Commenting on the report, The Rt Hon. Lord Reid of Cardowan Executive Chairman, ISRS said: “Since its foundation, ISRS has focused on addressing complex, existential challenges within government, business and the public sector.
“Today we are witnessing an inexorable and accelerating shift towards a pervasively interlinked world of systems and supply chains that touch virtually every aspect of our lives. Goods, services, people, organisations and information are becoming globally interconnected and accessible in ways that were previously unimaginable. We are merely at the start of this digital journey − emergent fields such as machine learning and quantum computing will advance, combine and be applied in ways that will render today’s technologies as antiquated as a manual typewriter.
“Immersion in this digital environment presents organisations with the strategic imperative to generate value and take advantage of an unparalleled abundance of new opportunities. Yet increased reliance and the expectation of continuous availability come at a price, predicating operations on the assumption that underlying systems will always be present and functional.
“This white paper attempts to draw out some of the most important issues of both opportunity and risk and illustrates the need for consideration of digital resilience at the most senior levels. I believe that there has never been a more important time to do so.”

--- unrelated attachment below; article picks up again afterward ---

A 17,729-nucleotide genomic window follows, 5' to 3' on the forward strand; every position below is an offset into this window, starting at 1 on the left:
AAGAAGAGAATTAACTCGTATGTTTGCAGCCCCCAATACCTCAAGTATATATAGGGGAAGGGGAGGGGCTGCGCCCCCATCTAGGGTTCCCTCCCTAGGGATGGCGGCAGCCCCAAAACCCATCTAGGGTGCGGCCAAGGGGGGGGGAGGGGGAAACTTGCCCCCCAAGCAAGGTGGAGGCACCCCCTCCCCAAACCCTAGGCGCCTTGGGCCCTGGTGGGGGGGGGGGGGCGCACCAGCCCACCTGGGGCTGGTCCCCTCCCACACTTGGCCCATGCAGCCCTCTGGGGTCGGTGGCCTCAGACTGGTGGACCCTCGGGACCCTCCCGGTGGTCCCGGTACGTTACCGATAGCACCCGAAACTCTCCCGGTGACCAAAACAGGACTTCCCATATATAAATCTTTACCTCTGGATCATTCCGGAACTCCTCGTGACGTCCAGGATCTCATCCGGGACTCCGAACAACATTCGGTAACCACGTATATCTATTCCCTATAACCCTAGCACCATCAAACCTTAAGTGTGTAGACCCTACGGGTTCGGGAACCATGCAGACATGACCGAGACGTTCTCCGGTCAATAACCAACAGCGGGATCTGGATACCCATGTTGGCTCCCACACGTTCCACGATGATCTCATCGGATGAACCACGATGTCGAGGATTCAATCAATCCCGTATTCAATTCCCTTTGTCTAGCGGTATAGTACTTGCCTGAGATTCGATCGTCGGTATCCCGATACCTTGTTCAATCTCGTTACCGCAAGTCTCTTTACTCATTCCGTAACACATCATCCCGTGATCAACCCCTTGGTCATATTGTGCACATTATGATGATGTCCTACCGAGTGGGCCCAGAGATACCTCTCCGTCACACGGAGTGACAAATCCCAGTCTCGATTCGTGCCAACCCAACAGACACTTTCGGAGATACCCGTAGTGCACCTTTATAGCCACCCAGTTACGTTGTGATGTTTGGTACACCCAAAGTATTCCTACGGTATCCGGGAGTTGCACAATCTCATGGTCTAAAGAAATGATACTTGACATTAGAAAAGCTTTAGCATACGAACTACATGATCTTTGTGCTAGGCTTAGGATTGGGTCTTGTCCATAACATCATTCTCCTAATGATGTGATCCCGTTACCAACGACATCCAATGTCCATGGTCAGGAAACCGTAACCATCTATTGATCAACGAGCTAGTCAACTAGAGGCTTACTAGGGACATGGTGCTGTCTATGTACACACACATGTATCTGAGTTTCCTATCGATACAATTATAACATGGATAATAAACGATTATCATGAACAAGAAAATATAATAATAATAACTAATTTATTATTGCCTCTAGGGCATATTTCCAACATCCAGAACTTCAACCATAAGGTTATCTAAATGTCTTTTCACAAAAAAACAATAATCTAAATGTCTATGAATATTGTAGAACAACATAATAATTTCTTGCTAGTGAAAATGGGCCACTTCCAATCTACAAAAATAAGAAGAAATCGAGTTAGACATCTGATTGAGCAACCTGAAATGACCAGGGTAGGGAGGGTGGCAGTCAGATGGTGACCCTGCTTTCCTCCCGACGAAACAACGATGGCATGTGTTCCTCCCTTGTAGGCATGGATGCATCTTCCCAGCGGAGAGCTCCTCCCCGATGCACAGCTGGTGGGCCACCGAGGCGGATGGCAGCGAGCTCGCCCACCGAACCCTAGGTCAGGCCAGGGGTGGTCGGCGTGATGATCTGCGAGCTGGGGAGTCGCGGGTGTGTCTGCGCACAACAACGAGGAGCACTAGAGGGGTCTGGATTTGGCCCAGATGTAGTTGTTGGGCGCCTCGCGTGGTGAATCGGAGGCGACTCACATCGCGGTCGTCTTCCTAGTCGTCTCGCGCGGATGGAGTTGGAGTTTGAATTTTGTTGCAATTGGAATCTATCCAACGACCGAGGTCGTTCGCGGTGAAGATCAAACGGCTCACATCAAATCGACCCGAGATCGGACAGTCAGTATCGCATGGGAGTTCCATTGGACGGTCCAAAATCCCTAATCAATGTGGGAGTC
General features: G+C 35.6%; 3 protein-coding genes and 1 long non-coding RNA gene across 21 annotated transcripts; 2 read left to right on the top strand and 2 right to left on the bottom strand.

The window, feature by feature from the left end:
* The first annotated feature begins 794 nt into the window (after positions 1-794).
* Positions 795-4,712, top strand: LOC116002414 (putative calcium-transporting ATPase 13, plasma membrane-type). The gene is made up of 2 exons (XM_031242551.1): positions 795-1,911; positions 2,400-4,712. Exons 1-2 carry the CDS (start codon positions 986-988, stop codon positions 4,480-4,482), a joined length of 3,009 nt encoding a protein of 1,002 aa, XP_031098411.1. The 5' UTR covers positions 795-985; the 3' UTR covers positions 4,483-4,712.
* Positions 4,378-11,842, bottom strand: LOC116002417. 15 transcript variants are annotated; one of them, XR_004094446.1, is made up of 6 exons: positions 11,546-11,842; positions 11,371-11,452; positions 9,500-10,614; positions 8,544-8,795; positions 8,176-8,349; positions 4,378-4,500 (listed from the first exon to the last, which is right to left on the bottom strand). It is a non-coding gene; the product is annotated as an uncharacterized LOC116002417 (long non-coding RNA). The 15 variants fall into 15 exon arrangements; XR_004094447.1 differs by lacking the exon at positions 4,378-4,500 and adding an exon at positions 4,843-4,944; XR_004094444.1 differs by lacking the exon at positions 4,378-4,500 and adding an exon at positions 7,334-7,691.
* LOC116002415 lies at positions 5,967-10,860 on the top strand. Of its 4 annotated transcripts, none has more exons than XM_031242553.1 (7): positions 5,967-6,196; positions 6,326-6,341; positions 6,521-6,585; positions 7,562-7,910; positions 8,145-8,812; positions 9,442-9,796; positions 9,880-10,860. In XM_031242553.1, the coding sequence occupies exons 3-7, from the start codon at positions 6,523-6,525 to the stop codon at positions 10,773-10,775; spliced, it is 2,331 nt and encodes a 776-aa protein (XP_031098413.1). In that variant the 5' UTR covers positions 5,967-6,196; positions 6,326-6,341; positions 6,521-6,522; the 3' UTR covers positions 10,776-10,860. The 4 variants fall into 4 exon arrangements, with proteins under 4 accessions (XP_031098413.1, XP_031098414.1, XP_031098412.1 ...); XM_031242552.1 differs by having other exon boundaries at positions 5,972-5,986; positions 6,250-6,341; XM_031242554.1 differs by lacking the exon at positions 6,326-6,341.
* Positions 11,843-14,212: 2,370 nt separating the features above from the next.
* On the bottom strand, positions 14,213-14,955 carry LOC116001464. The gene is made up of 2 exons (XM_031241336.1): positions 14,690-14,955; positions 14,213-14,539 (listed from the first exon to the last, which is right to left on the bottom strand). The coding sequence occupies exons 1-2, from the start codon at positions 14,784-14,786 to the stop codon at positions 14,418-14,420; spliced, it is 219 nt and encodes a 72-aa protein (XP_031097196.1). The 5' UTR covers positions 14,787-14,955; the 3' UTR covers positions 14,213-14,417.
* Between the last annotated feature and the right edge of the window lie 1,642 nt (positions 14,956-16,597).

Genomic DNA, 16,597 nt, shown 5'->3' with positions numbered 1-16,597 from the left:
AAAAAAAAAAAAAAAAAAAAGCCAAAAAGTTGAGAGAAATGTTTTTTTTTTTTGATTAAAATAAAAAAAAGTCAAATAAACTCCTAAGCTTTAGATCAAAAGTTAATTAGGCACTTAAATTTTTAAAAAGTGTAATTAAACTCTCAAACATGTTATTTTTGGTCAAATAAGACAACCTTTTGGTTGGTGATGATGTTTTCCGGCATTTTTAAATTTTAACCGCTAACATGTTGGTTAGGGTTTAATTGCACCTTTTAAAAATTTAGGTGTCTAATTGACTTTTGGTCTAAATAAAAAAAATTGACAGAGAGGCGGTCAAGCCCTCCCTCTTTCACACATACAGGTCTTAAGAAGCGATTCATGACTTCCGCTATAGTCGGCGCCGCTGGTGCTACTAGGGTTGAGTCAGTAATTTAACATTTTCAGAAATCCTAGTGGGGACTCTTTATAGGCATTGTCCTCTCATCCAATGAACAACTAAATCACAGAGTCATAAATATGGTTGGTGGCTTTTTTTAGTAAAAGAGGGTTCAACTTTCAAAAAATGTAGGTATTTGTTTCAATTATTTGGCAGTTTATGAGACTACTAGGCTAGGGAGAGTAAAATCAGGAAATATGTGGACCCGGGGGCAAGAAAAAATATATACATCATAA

Added Michael “Mo” Stevens CEO, Shearwater Group PLC:
“In 2016, Shearwater Group agreed its transformation strategy to build a leading UK based digital resilience group. This forward-thinking strategy was designed to address the complexities and challenges of the future that enterprises will need to meet if they are to survive, evolve and succeed in the expanding global digital business environment.
We see that many enterprises have yet to move beyond a traditional, defensive “lock-down” approach to corporate perimeters, or to embrace the ongoing viability and vitality of their enterprise within the context of customers, suppliers and partners.
“Cyber security has at last been elevated to the boardroom, however, business resilience remains poorly understood, with digital resilience in particular, seen only as a property of the strength of an IT system’s security.
“This traditional approach fails to recognise digital resilience as an enabler of today’s entrepreneurial and fast-moving digital business environment, and the resultant competitive advantage it brings. Digital resilience is the very foundation of the modern business and should be recognised as the most valuable long-term property of an organisation.
“We are delighted to have supported the development of this white paper by ISRS, which sets out a framework for the challenges of a new generation of leadership thinking in the digital environment. As we stay abreast of the ever-changing digital business environment, we look forward to building on the frameworks, challenges and questions presented and to participating in many further discussions with the business community that we serve.”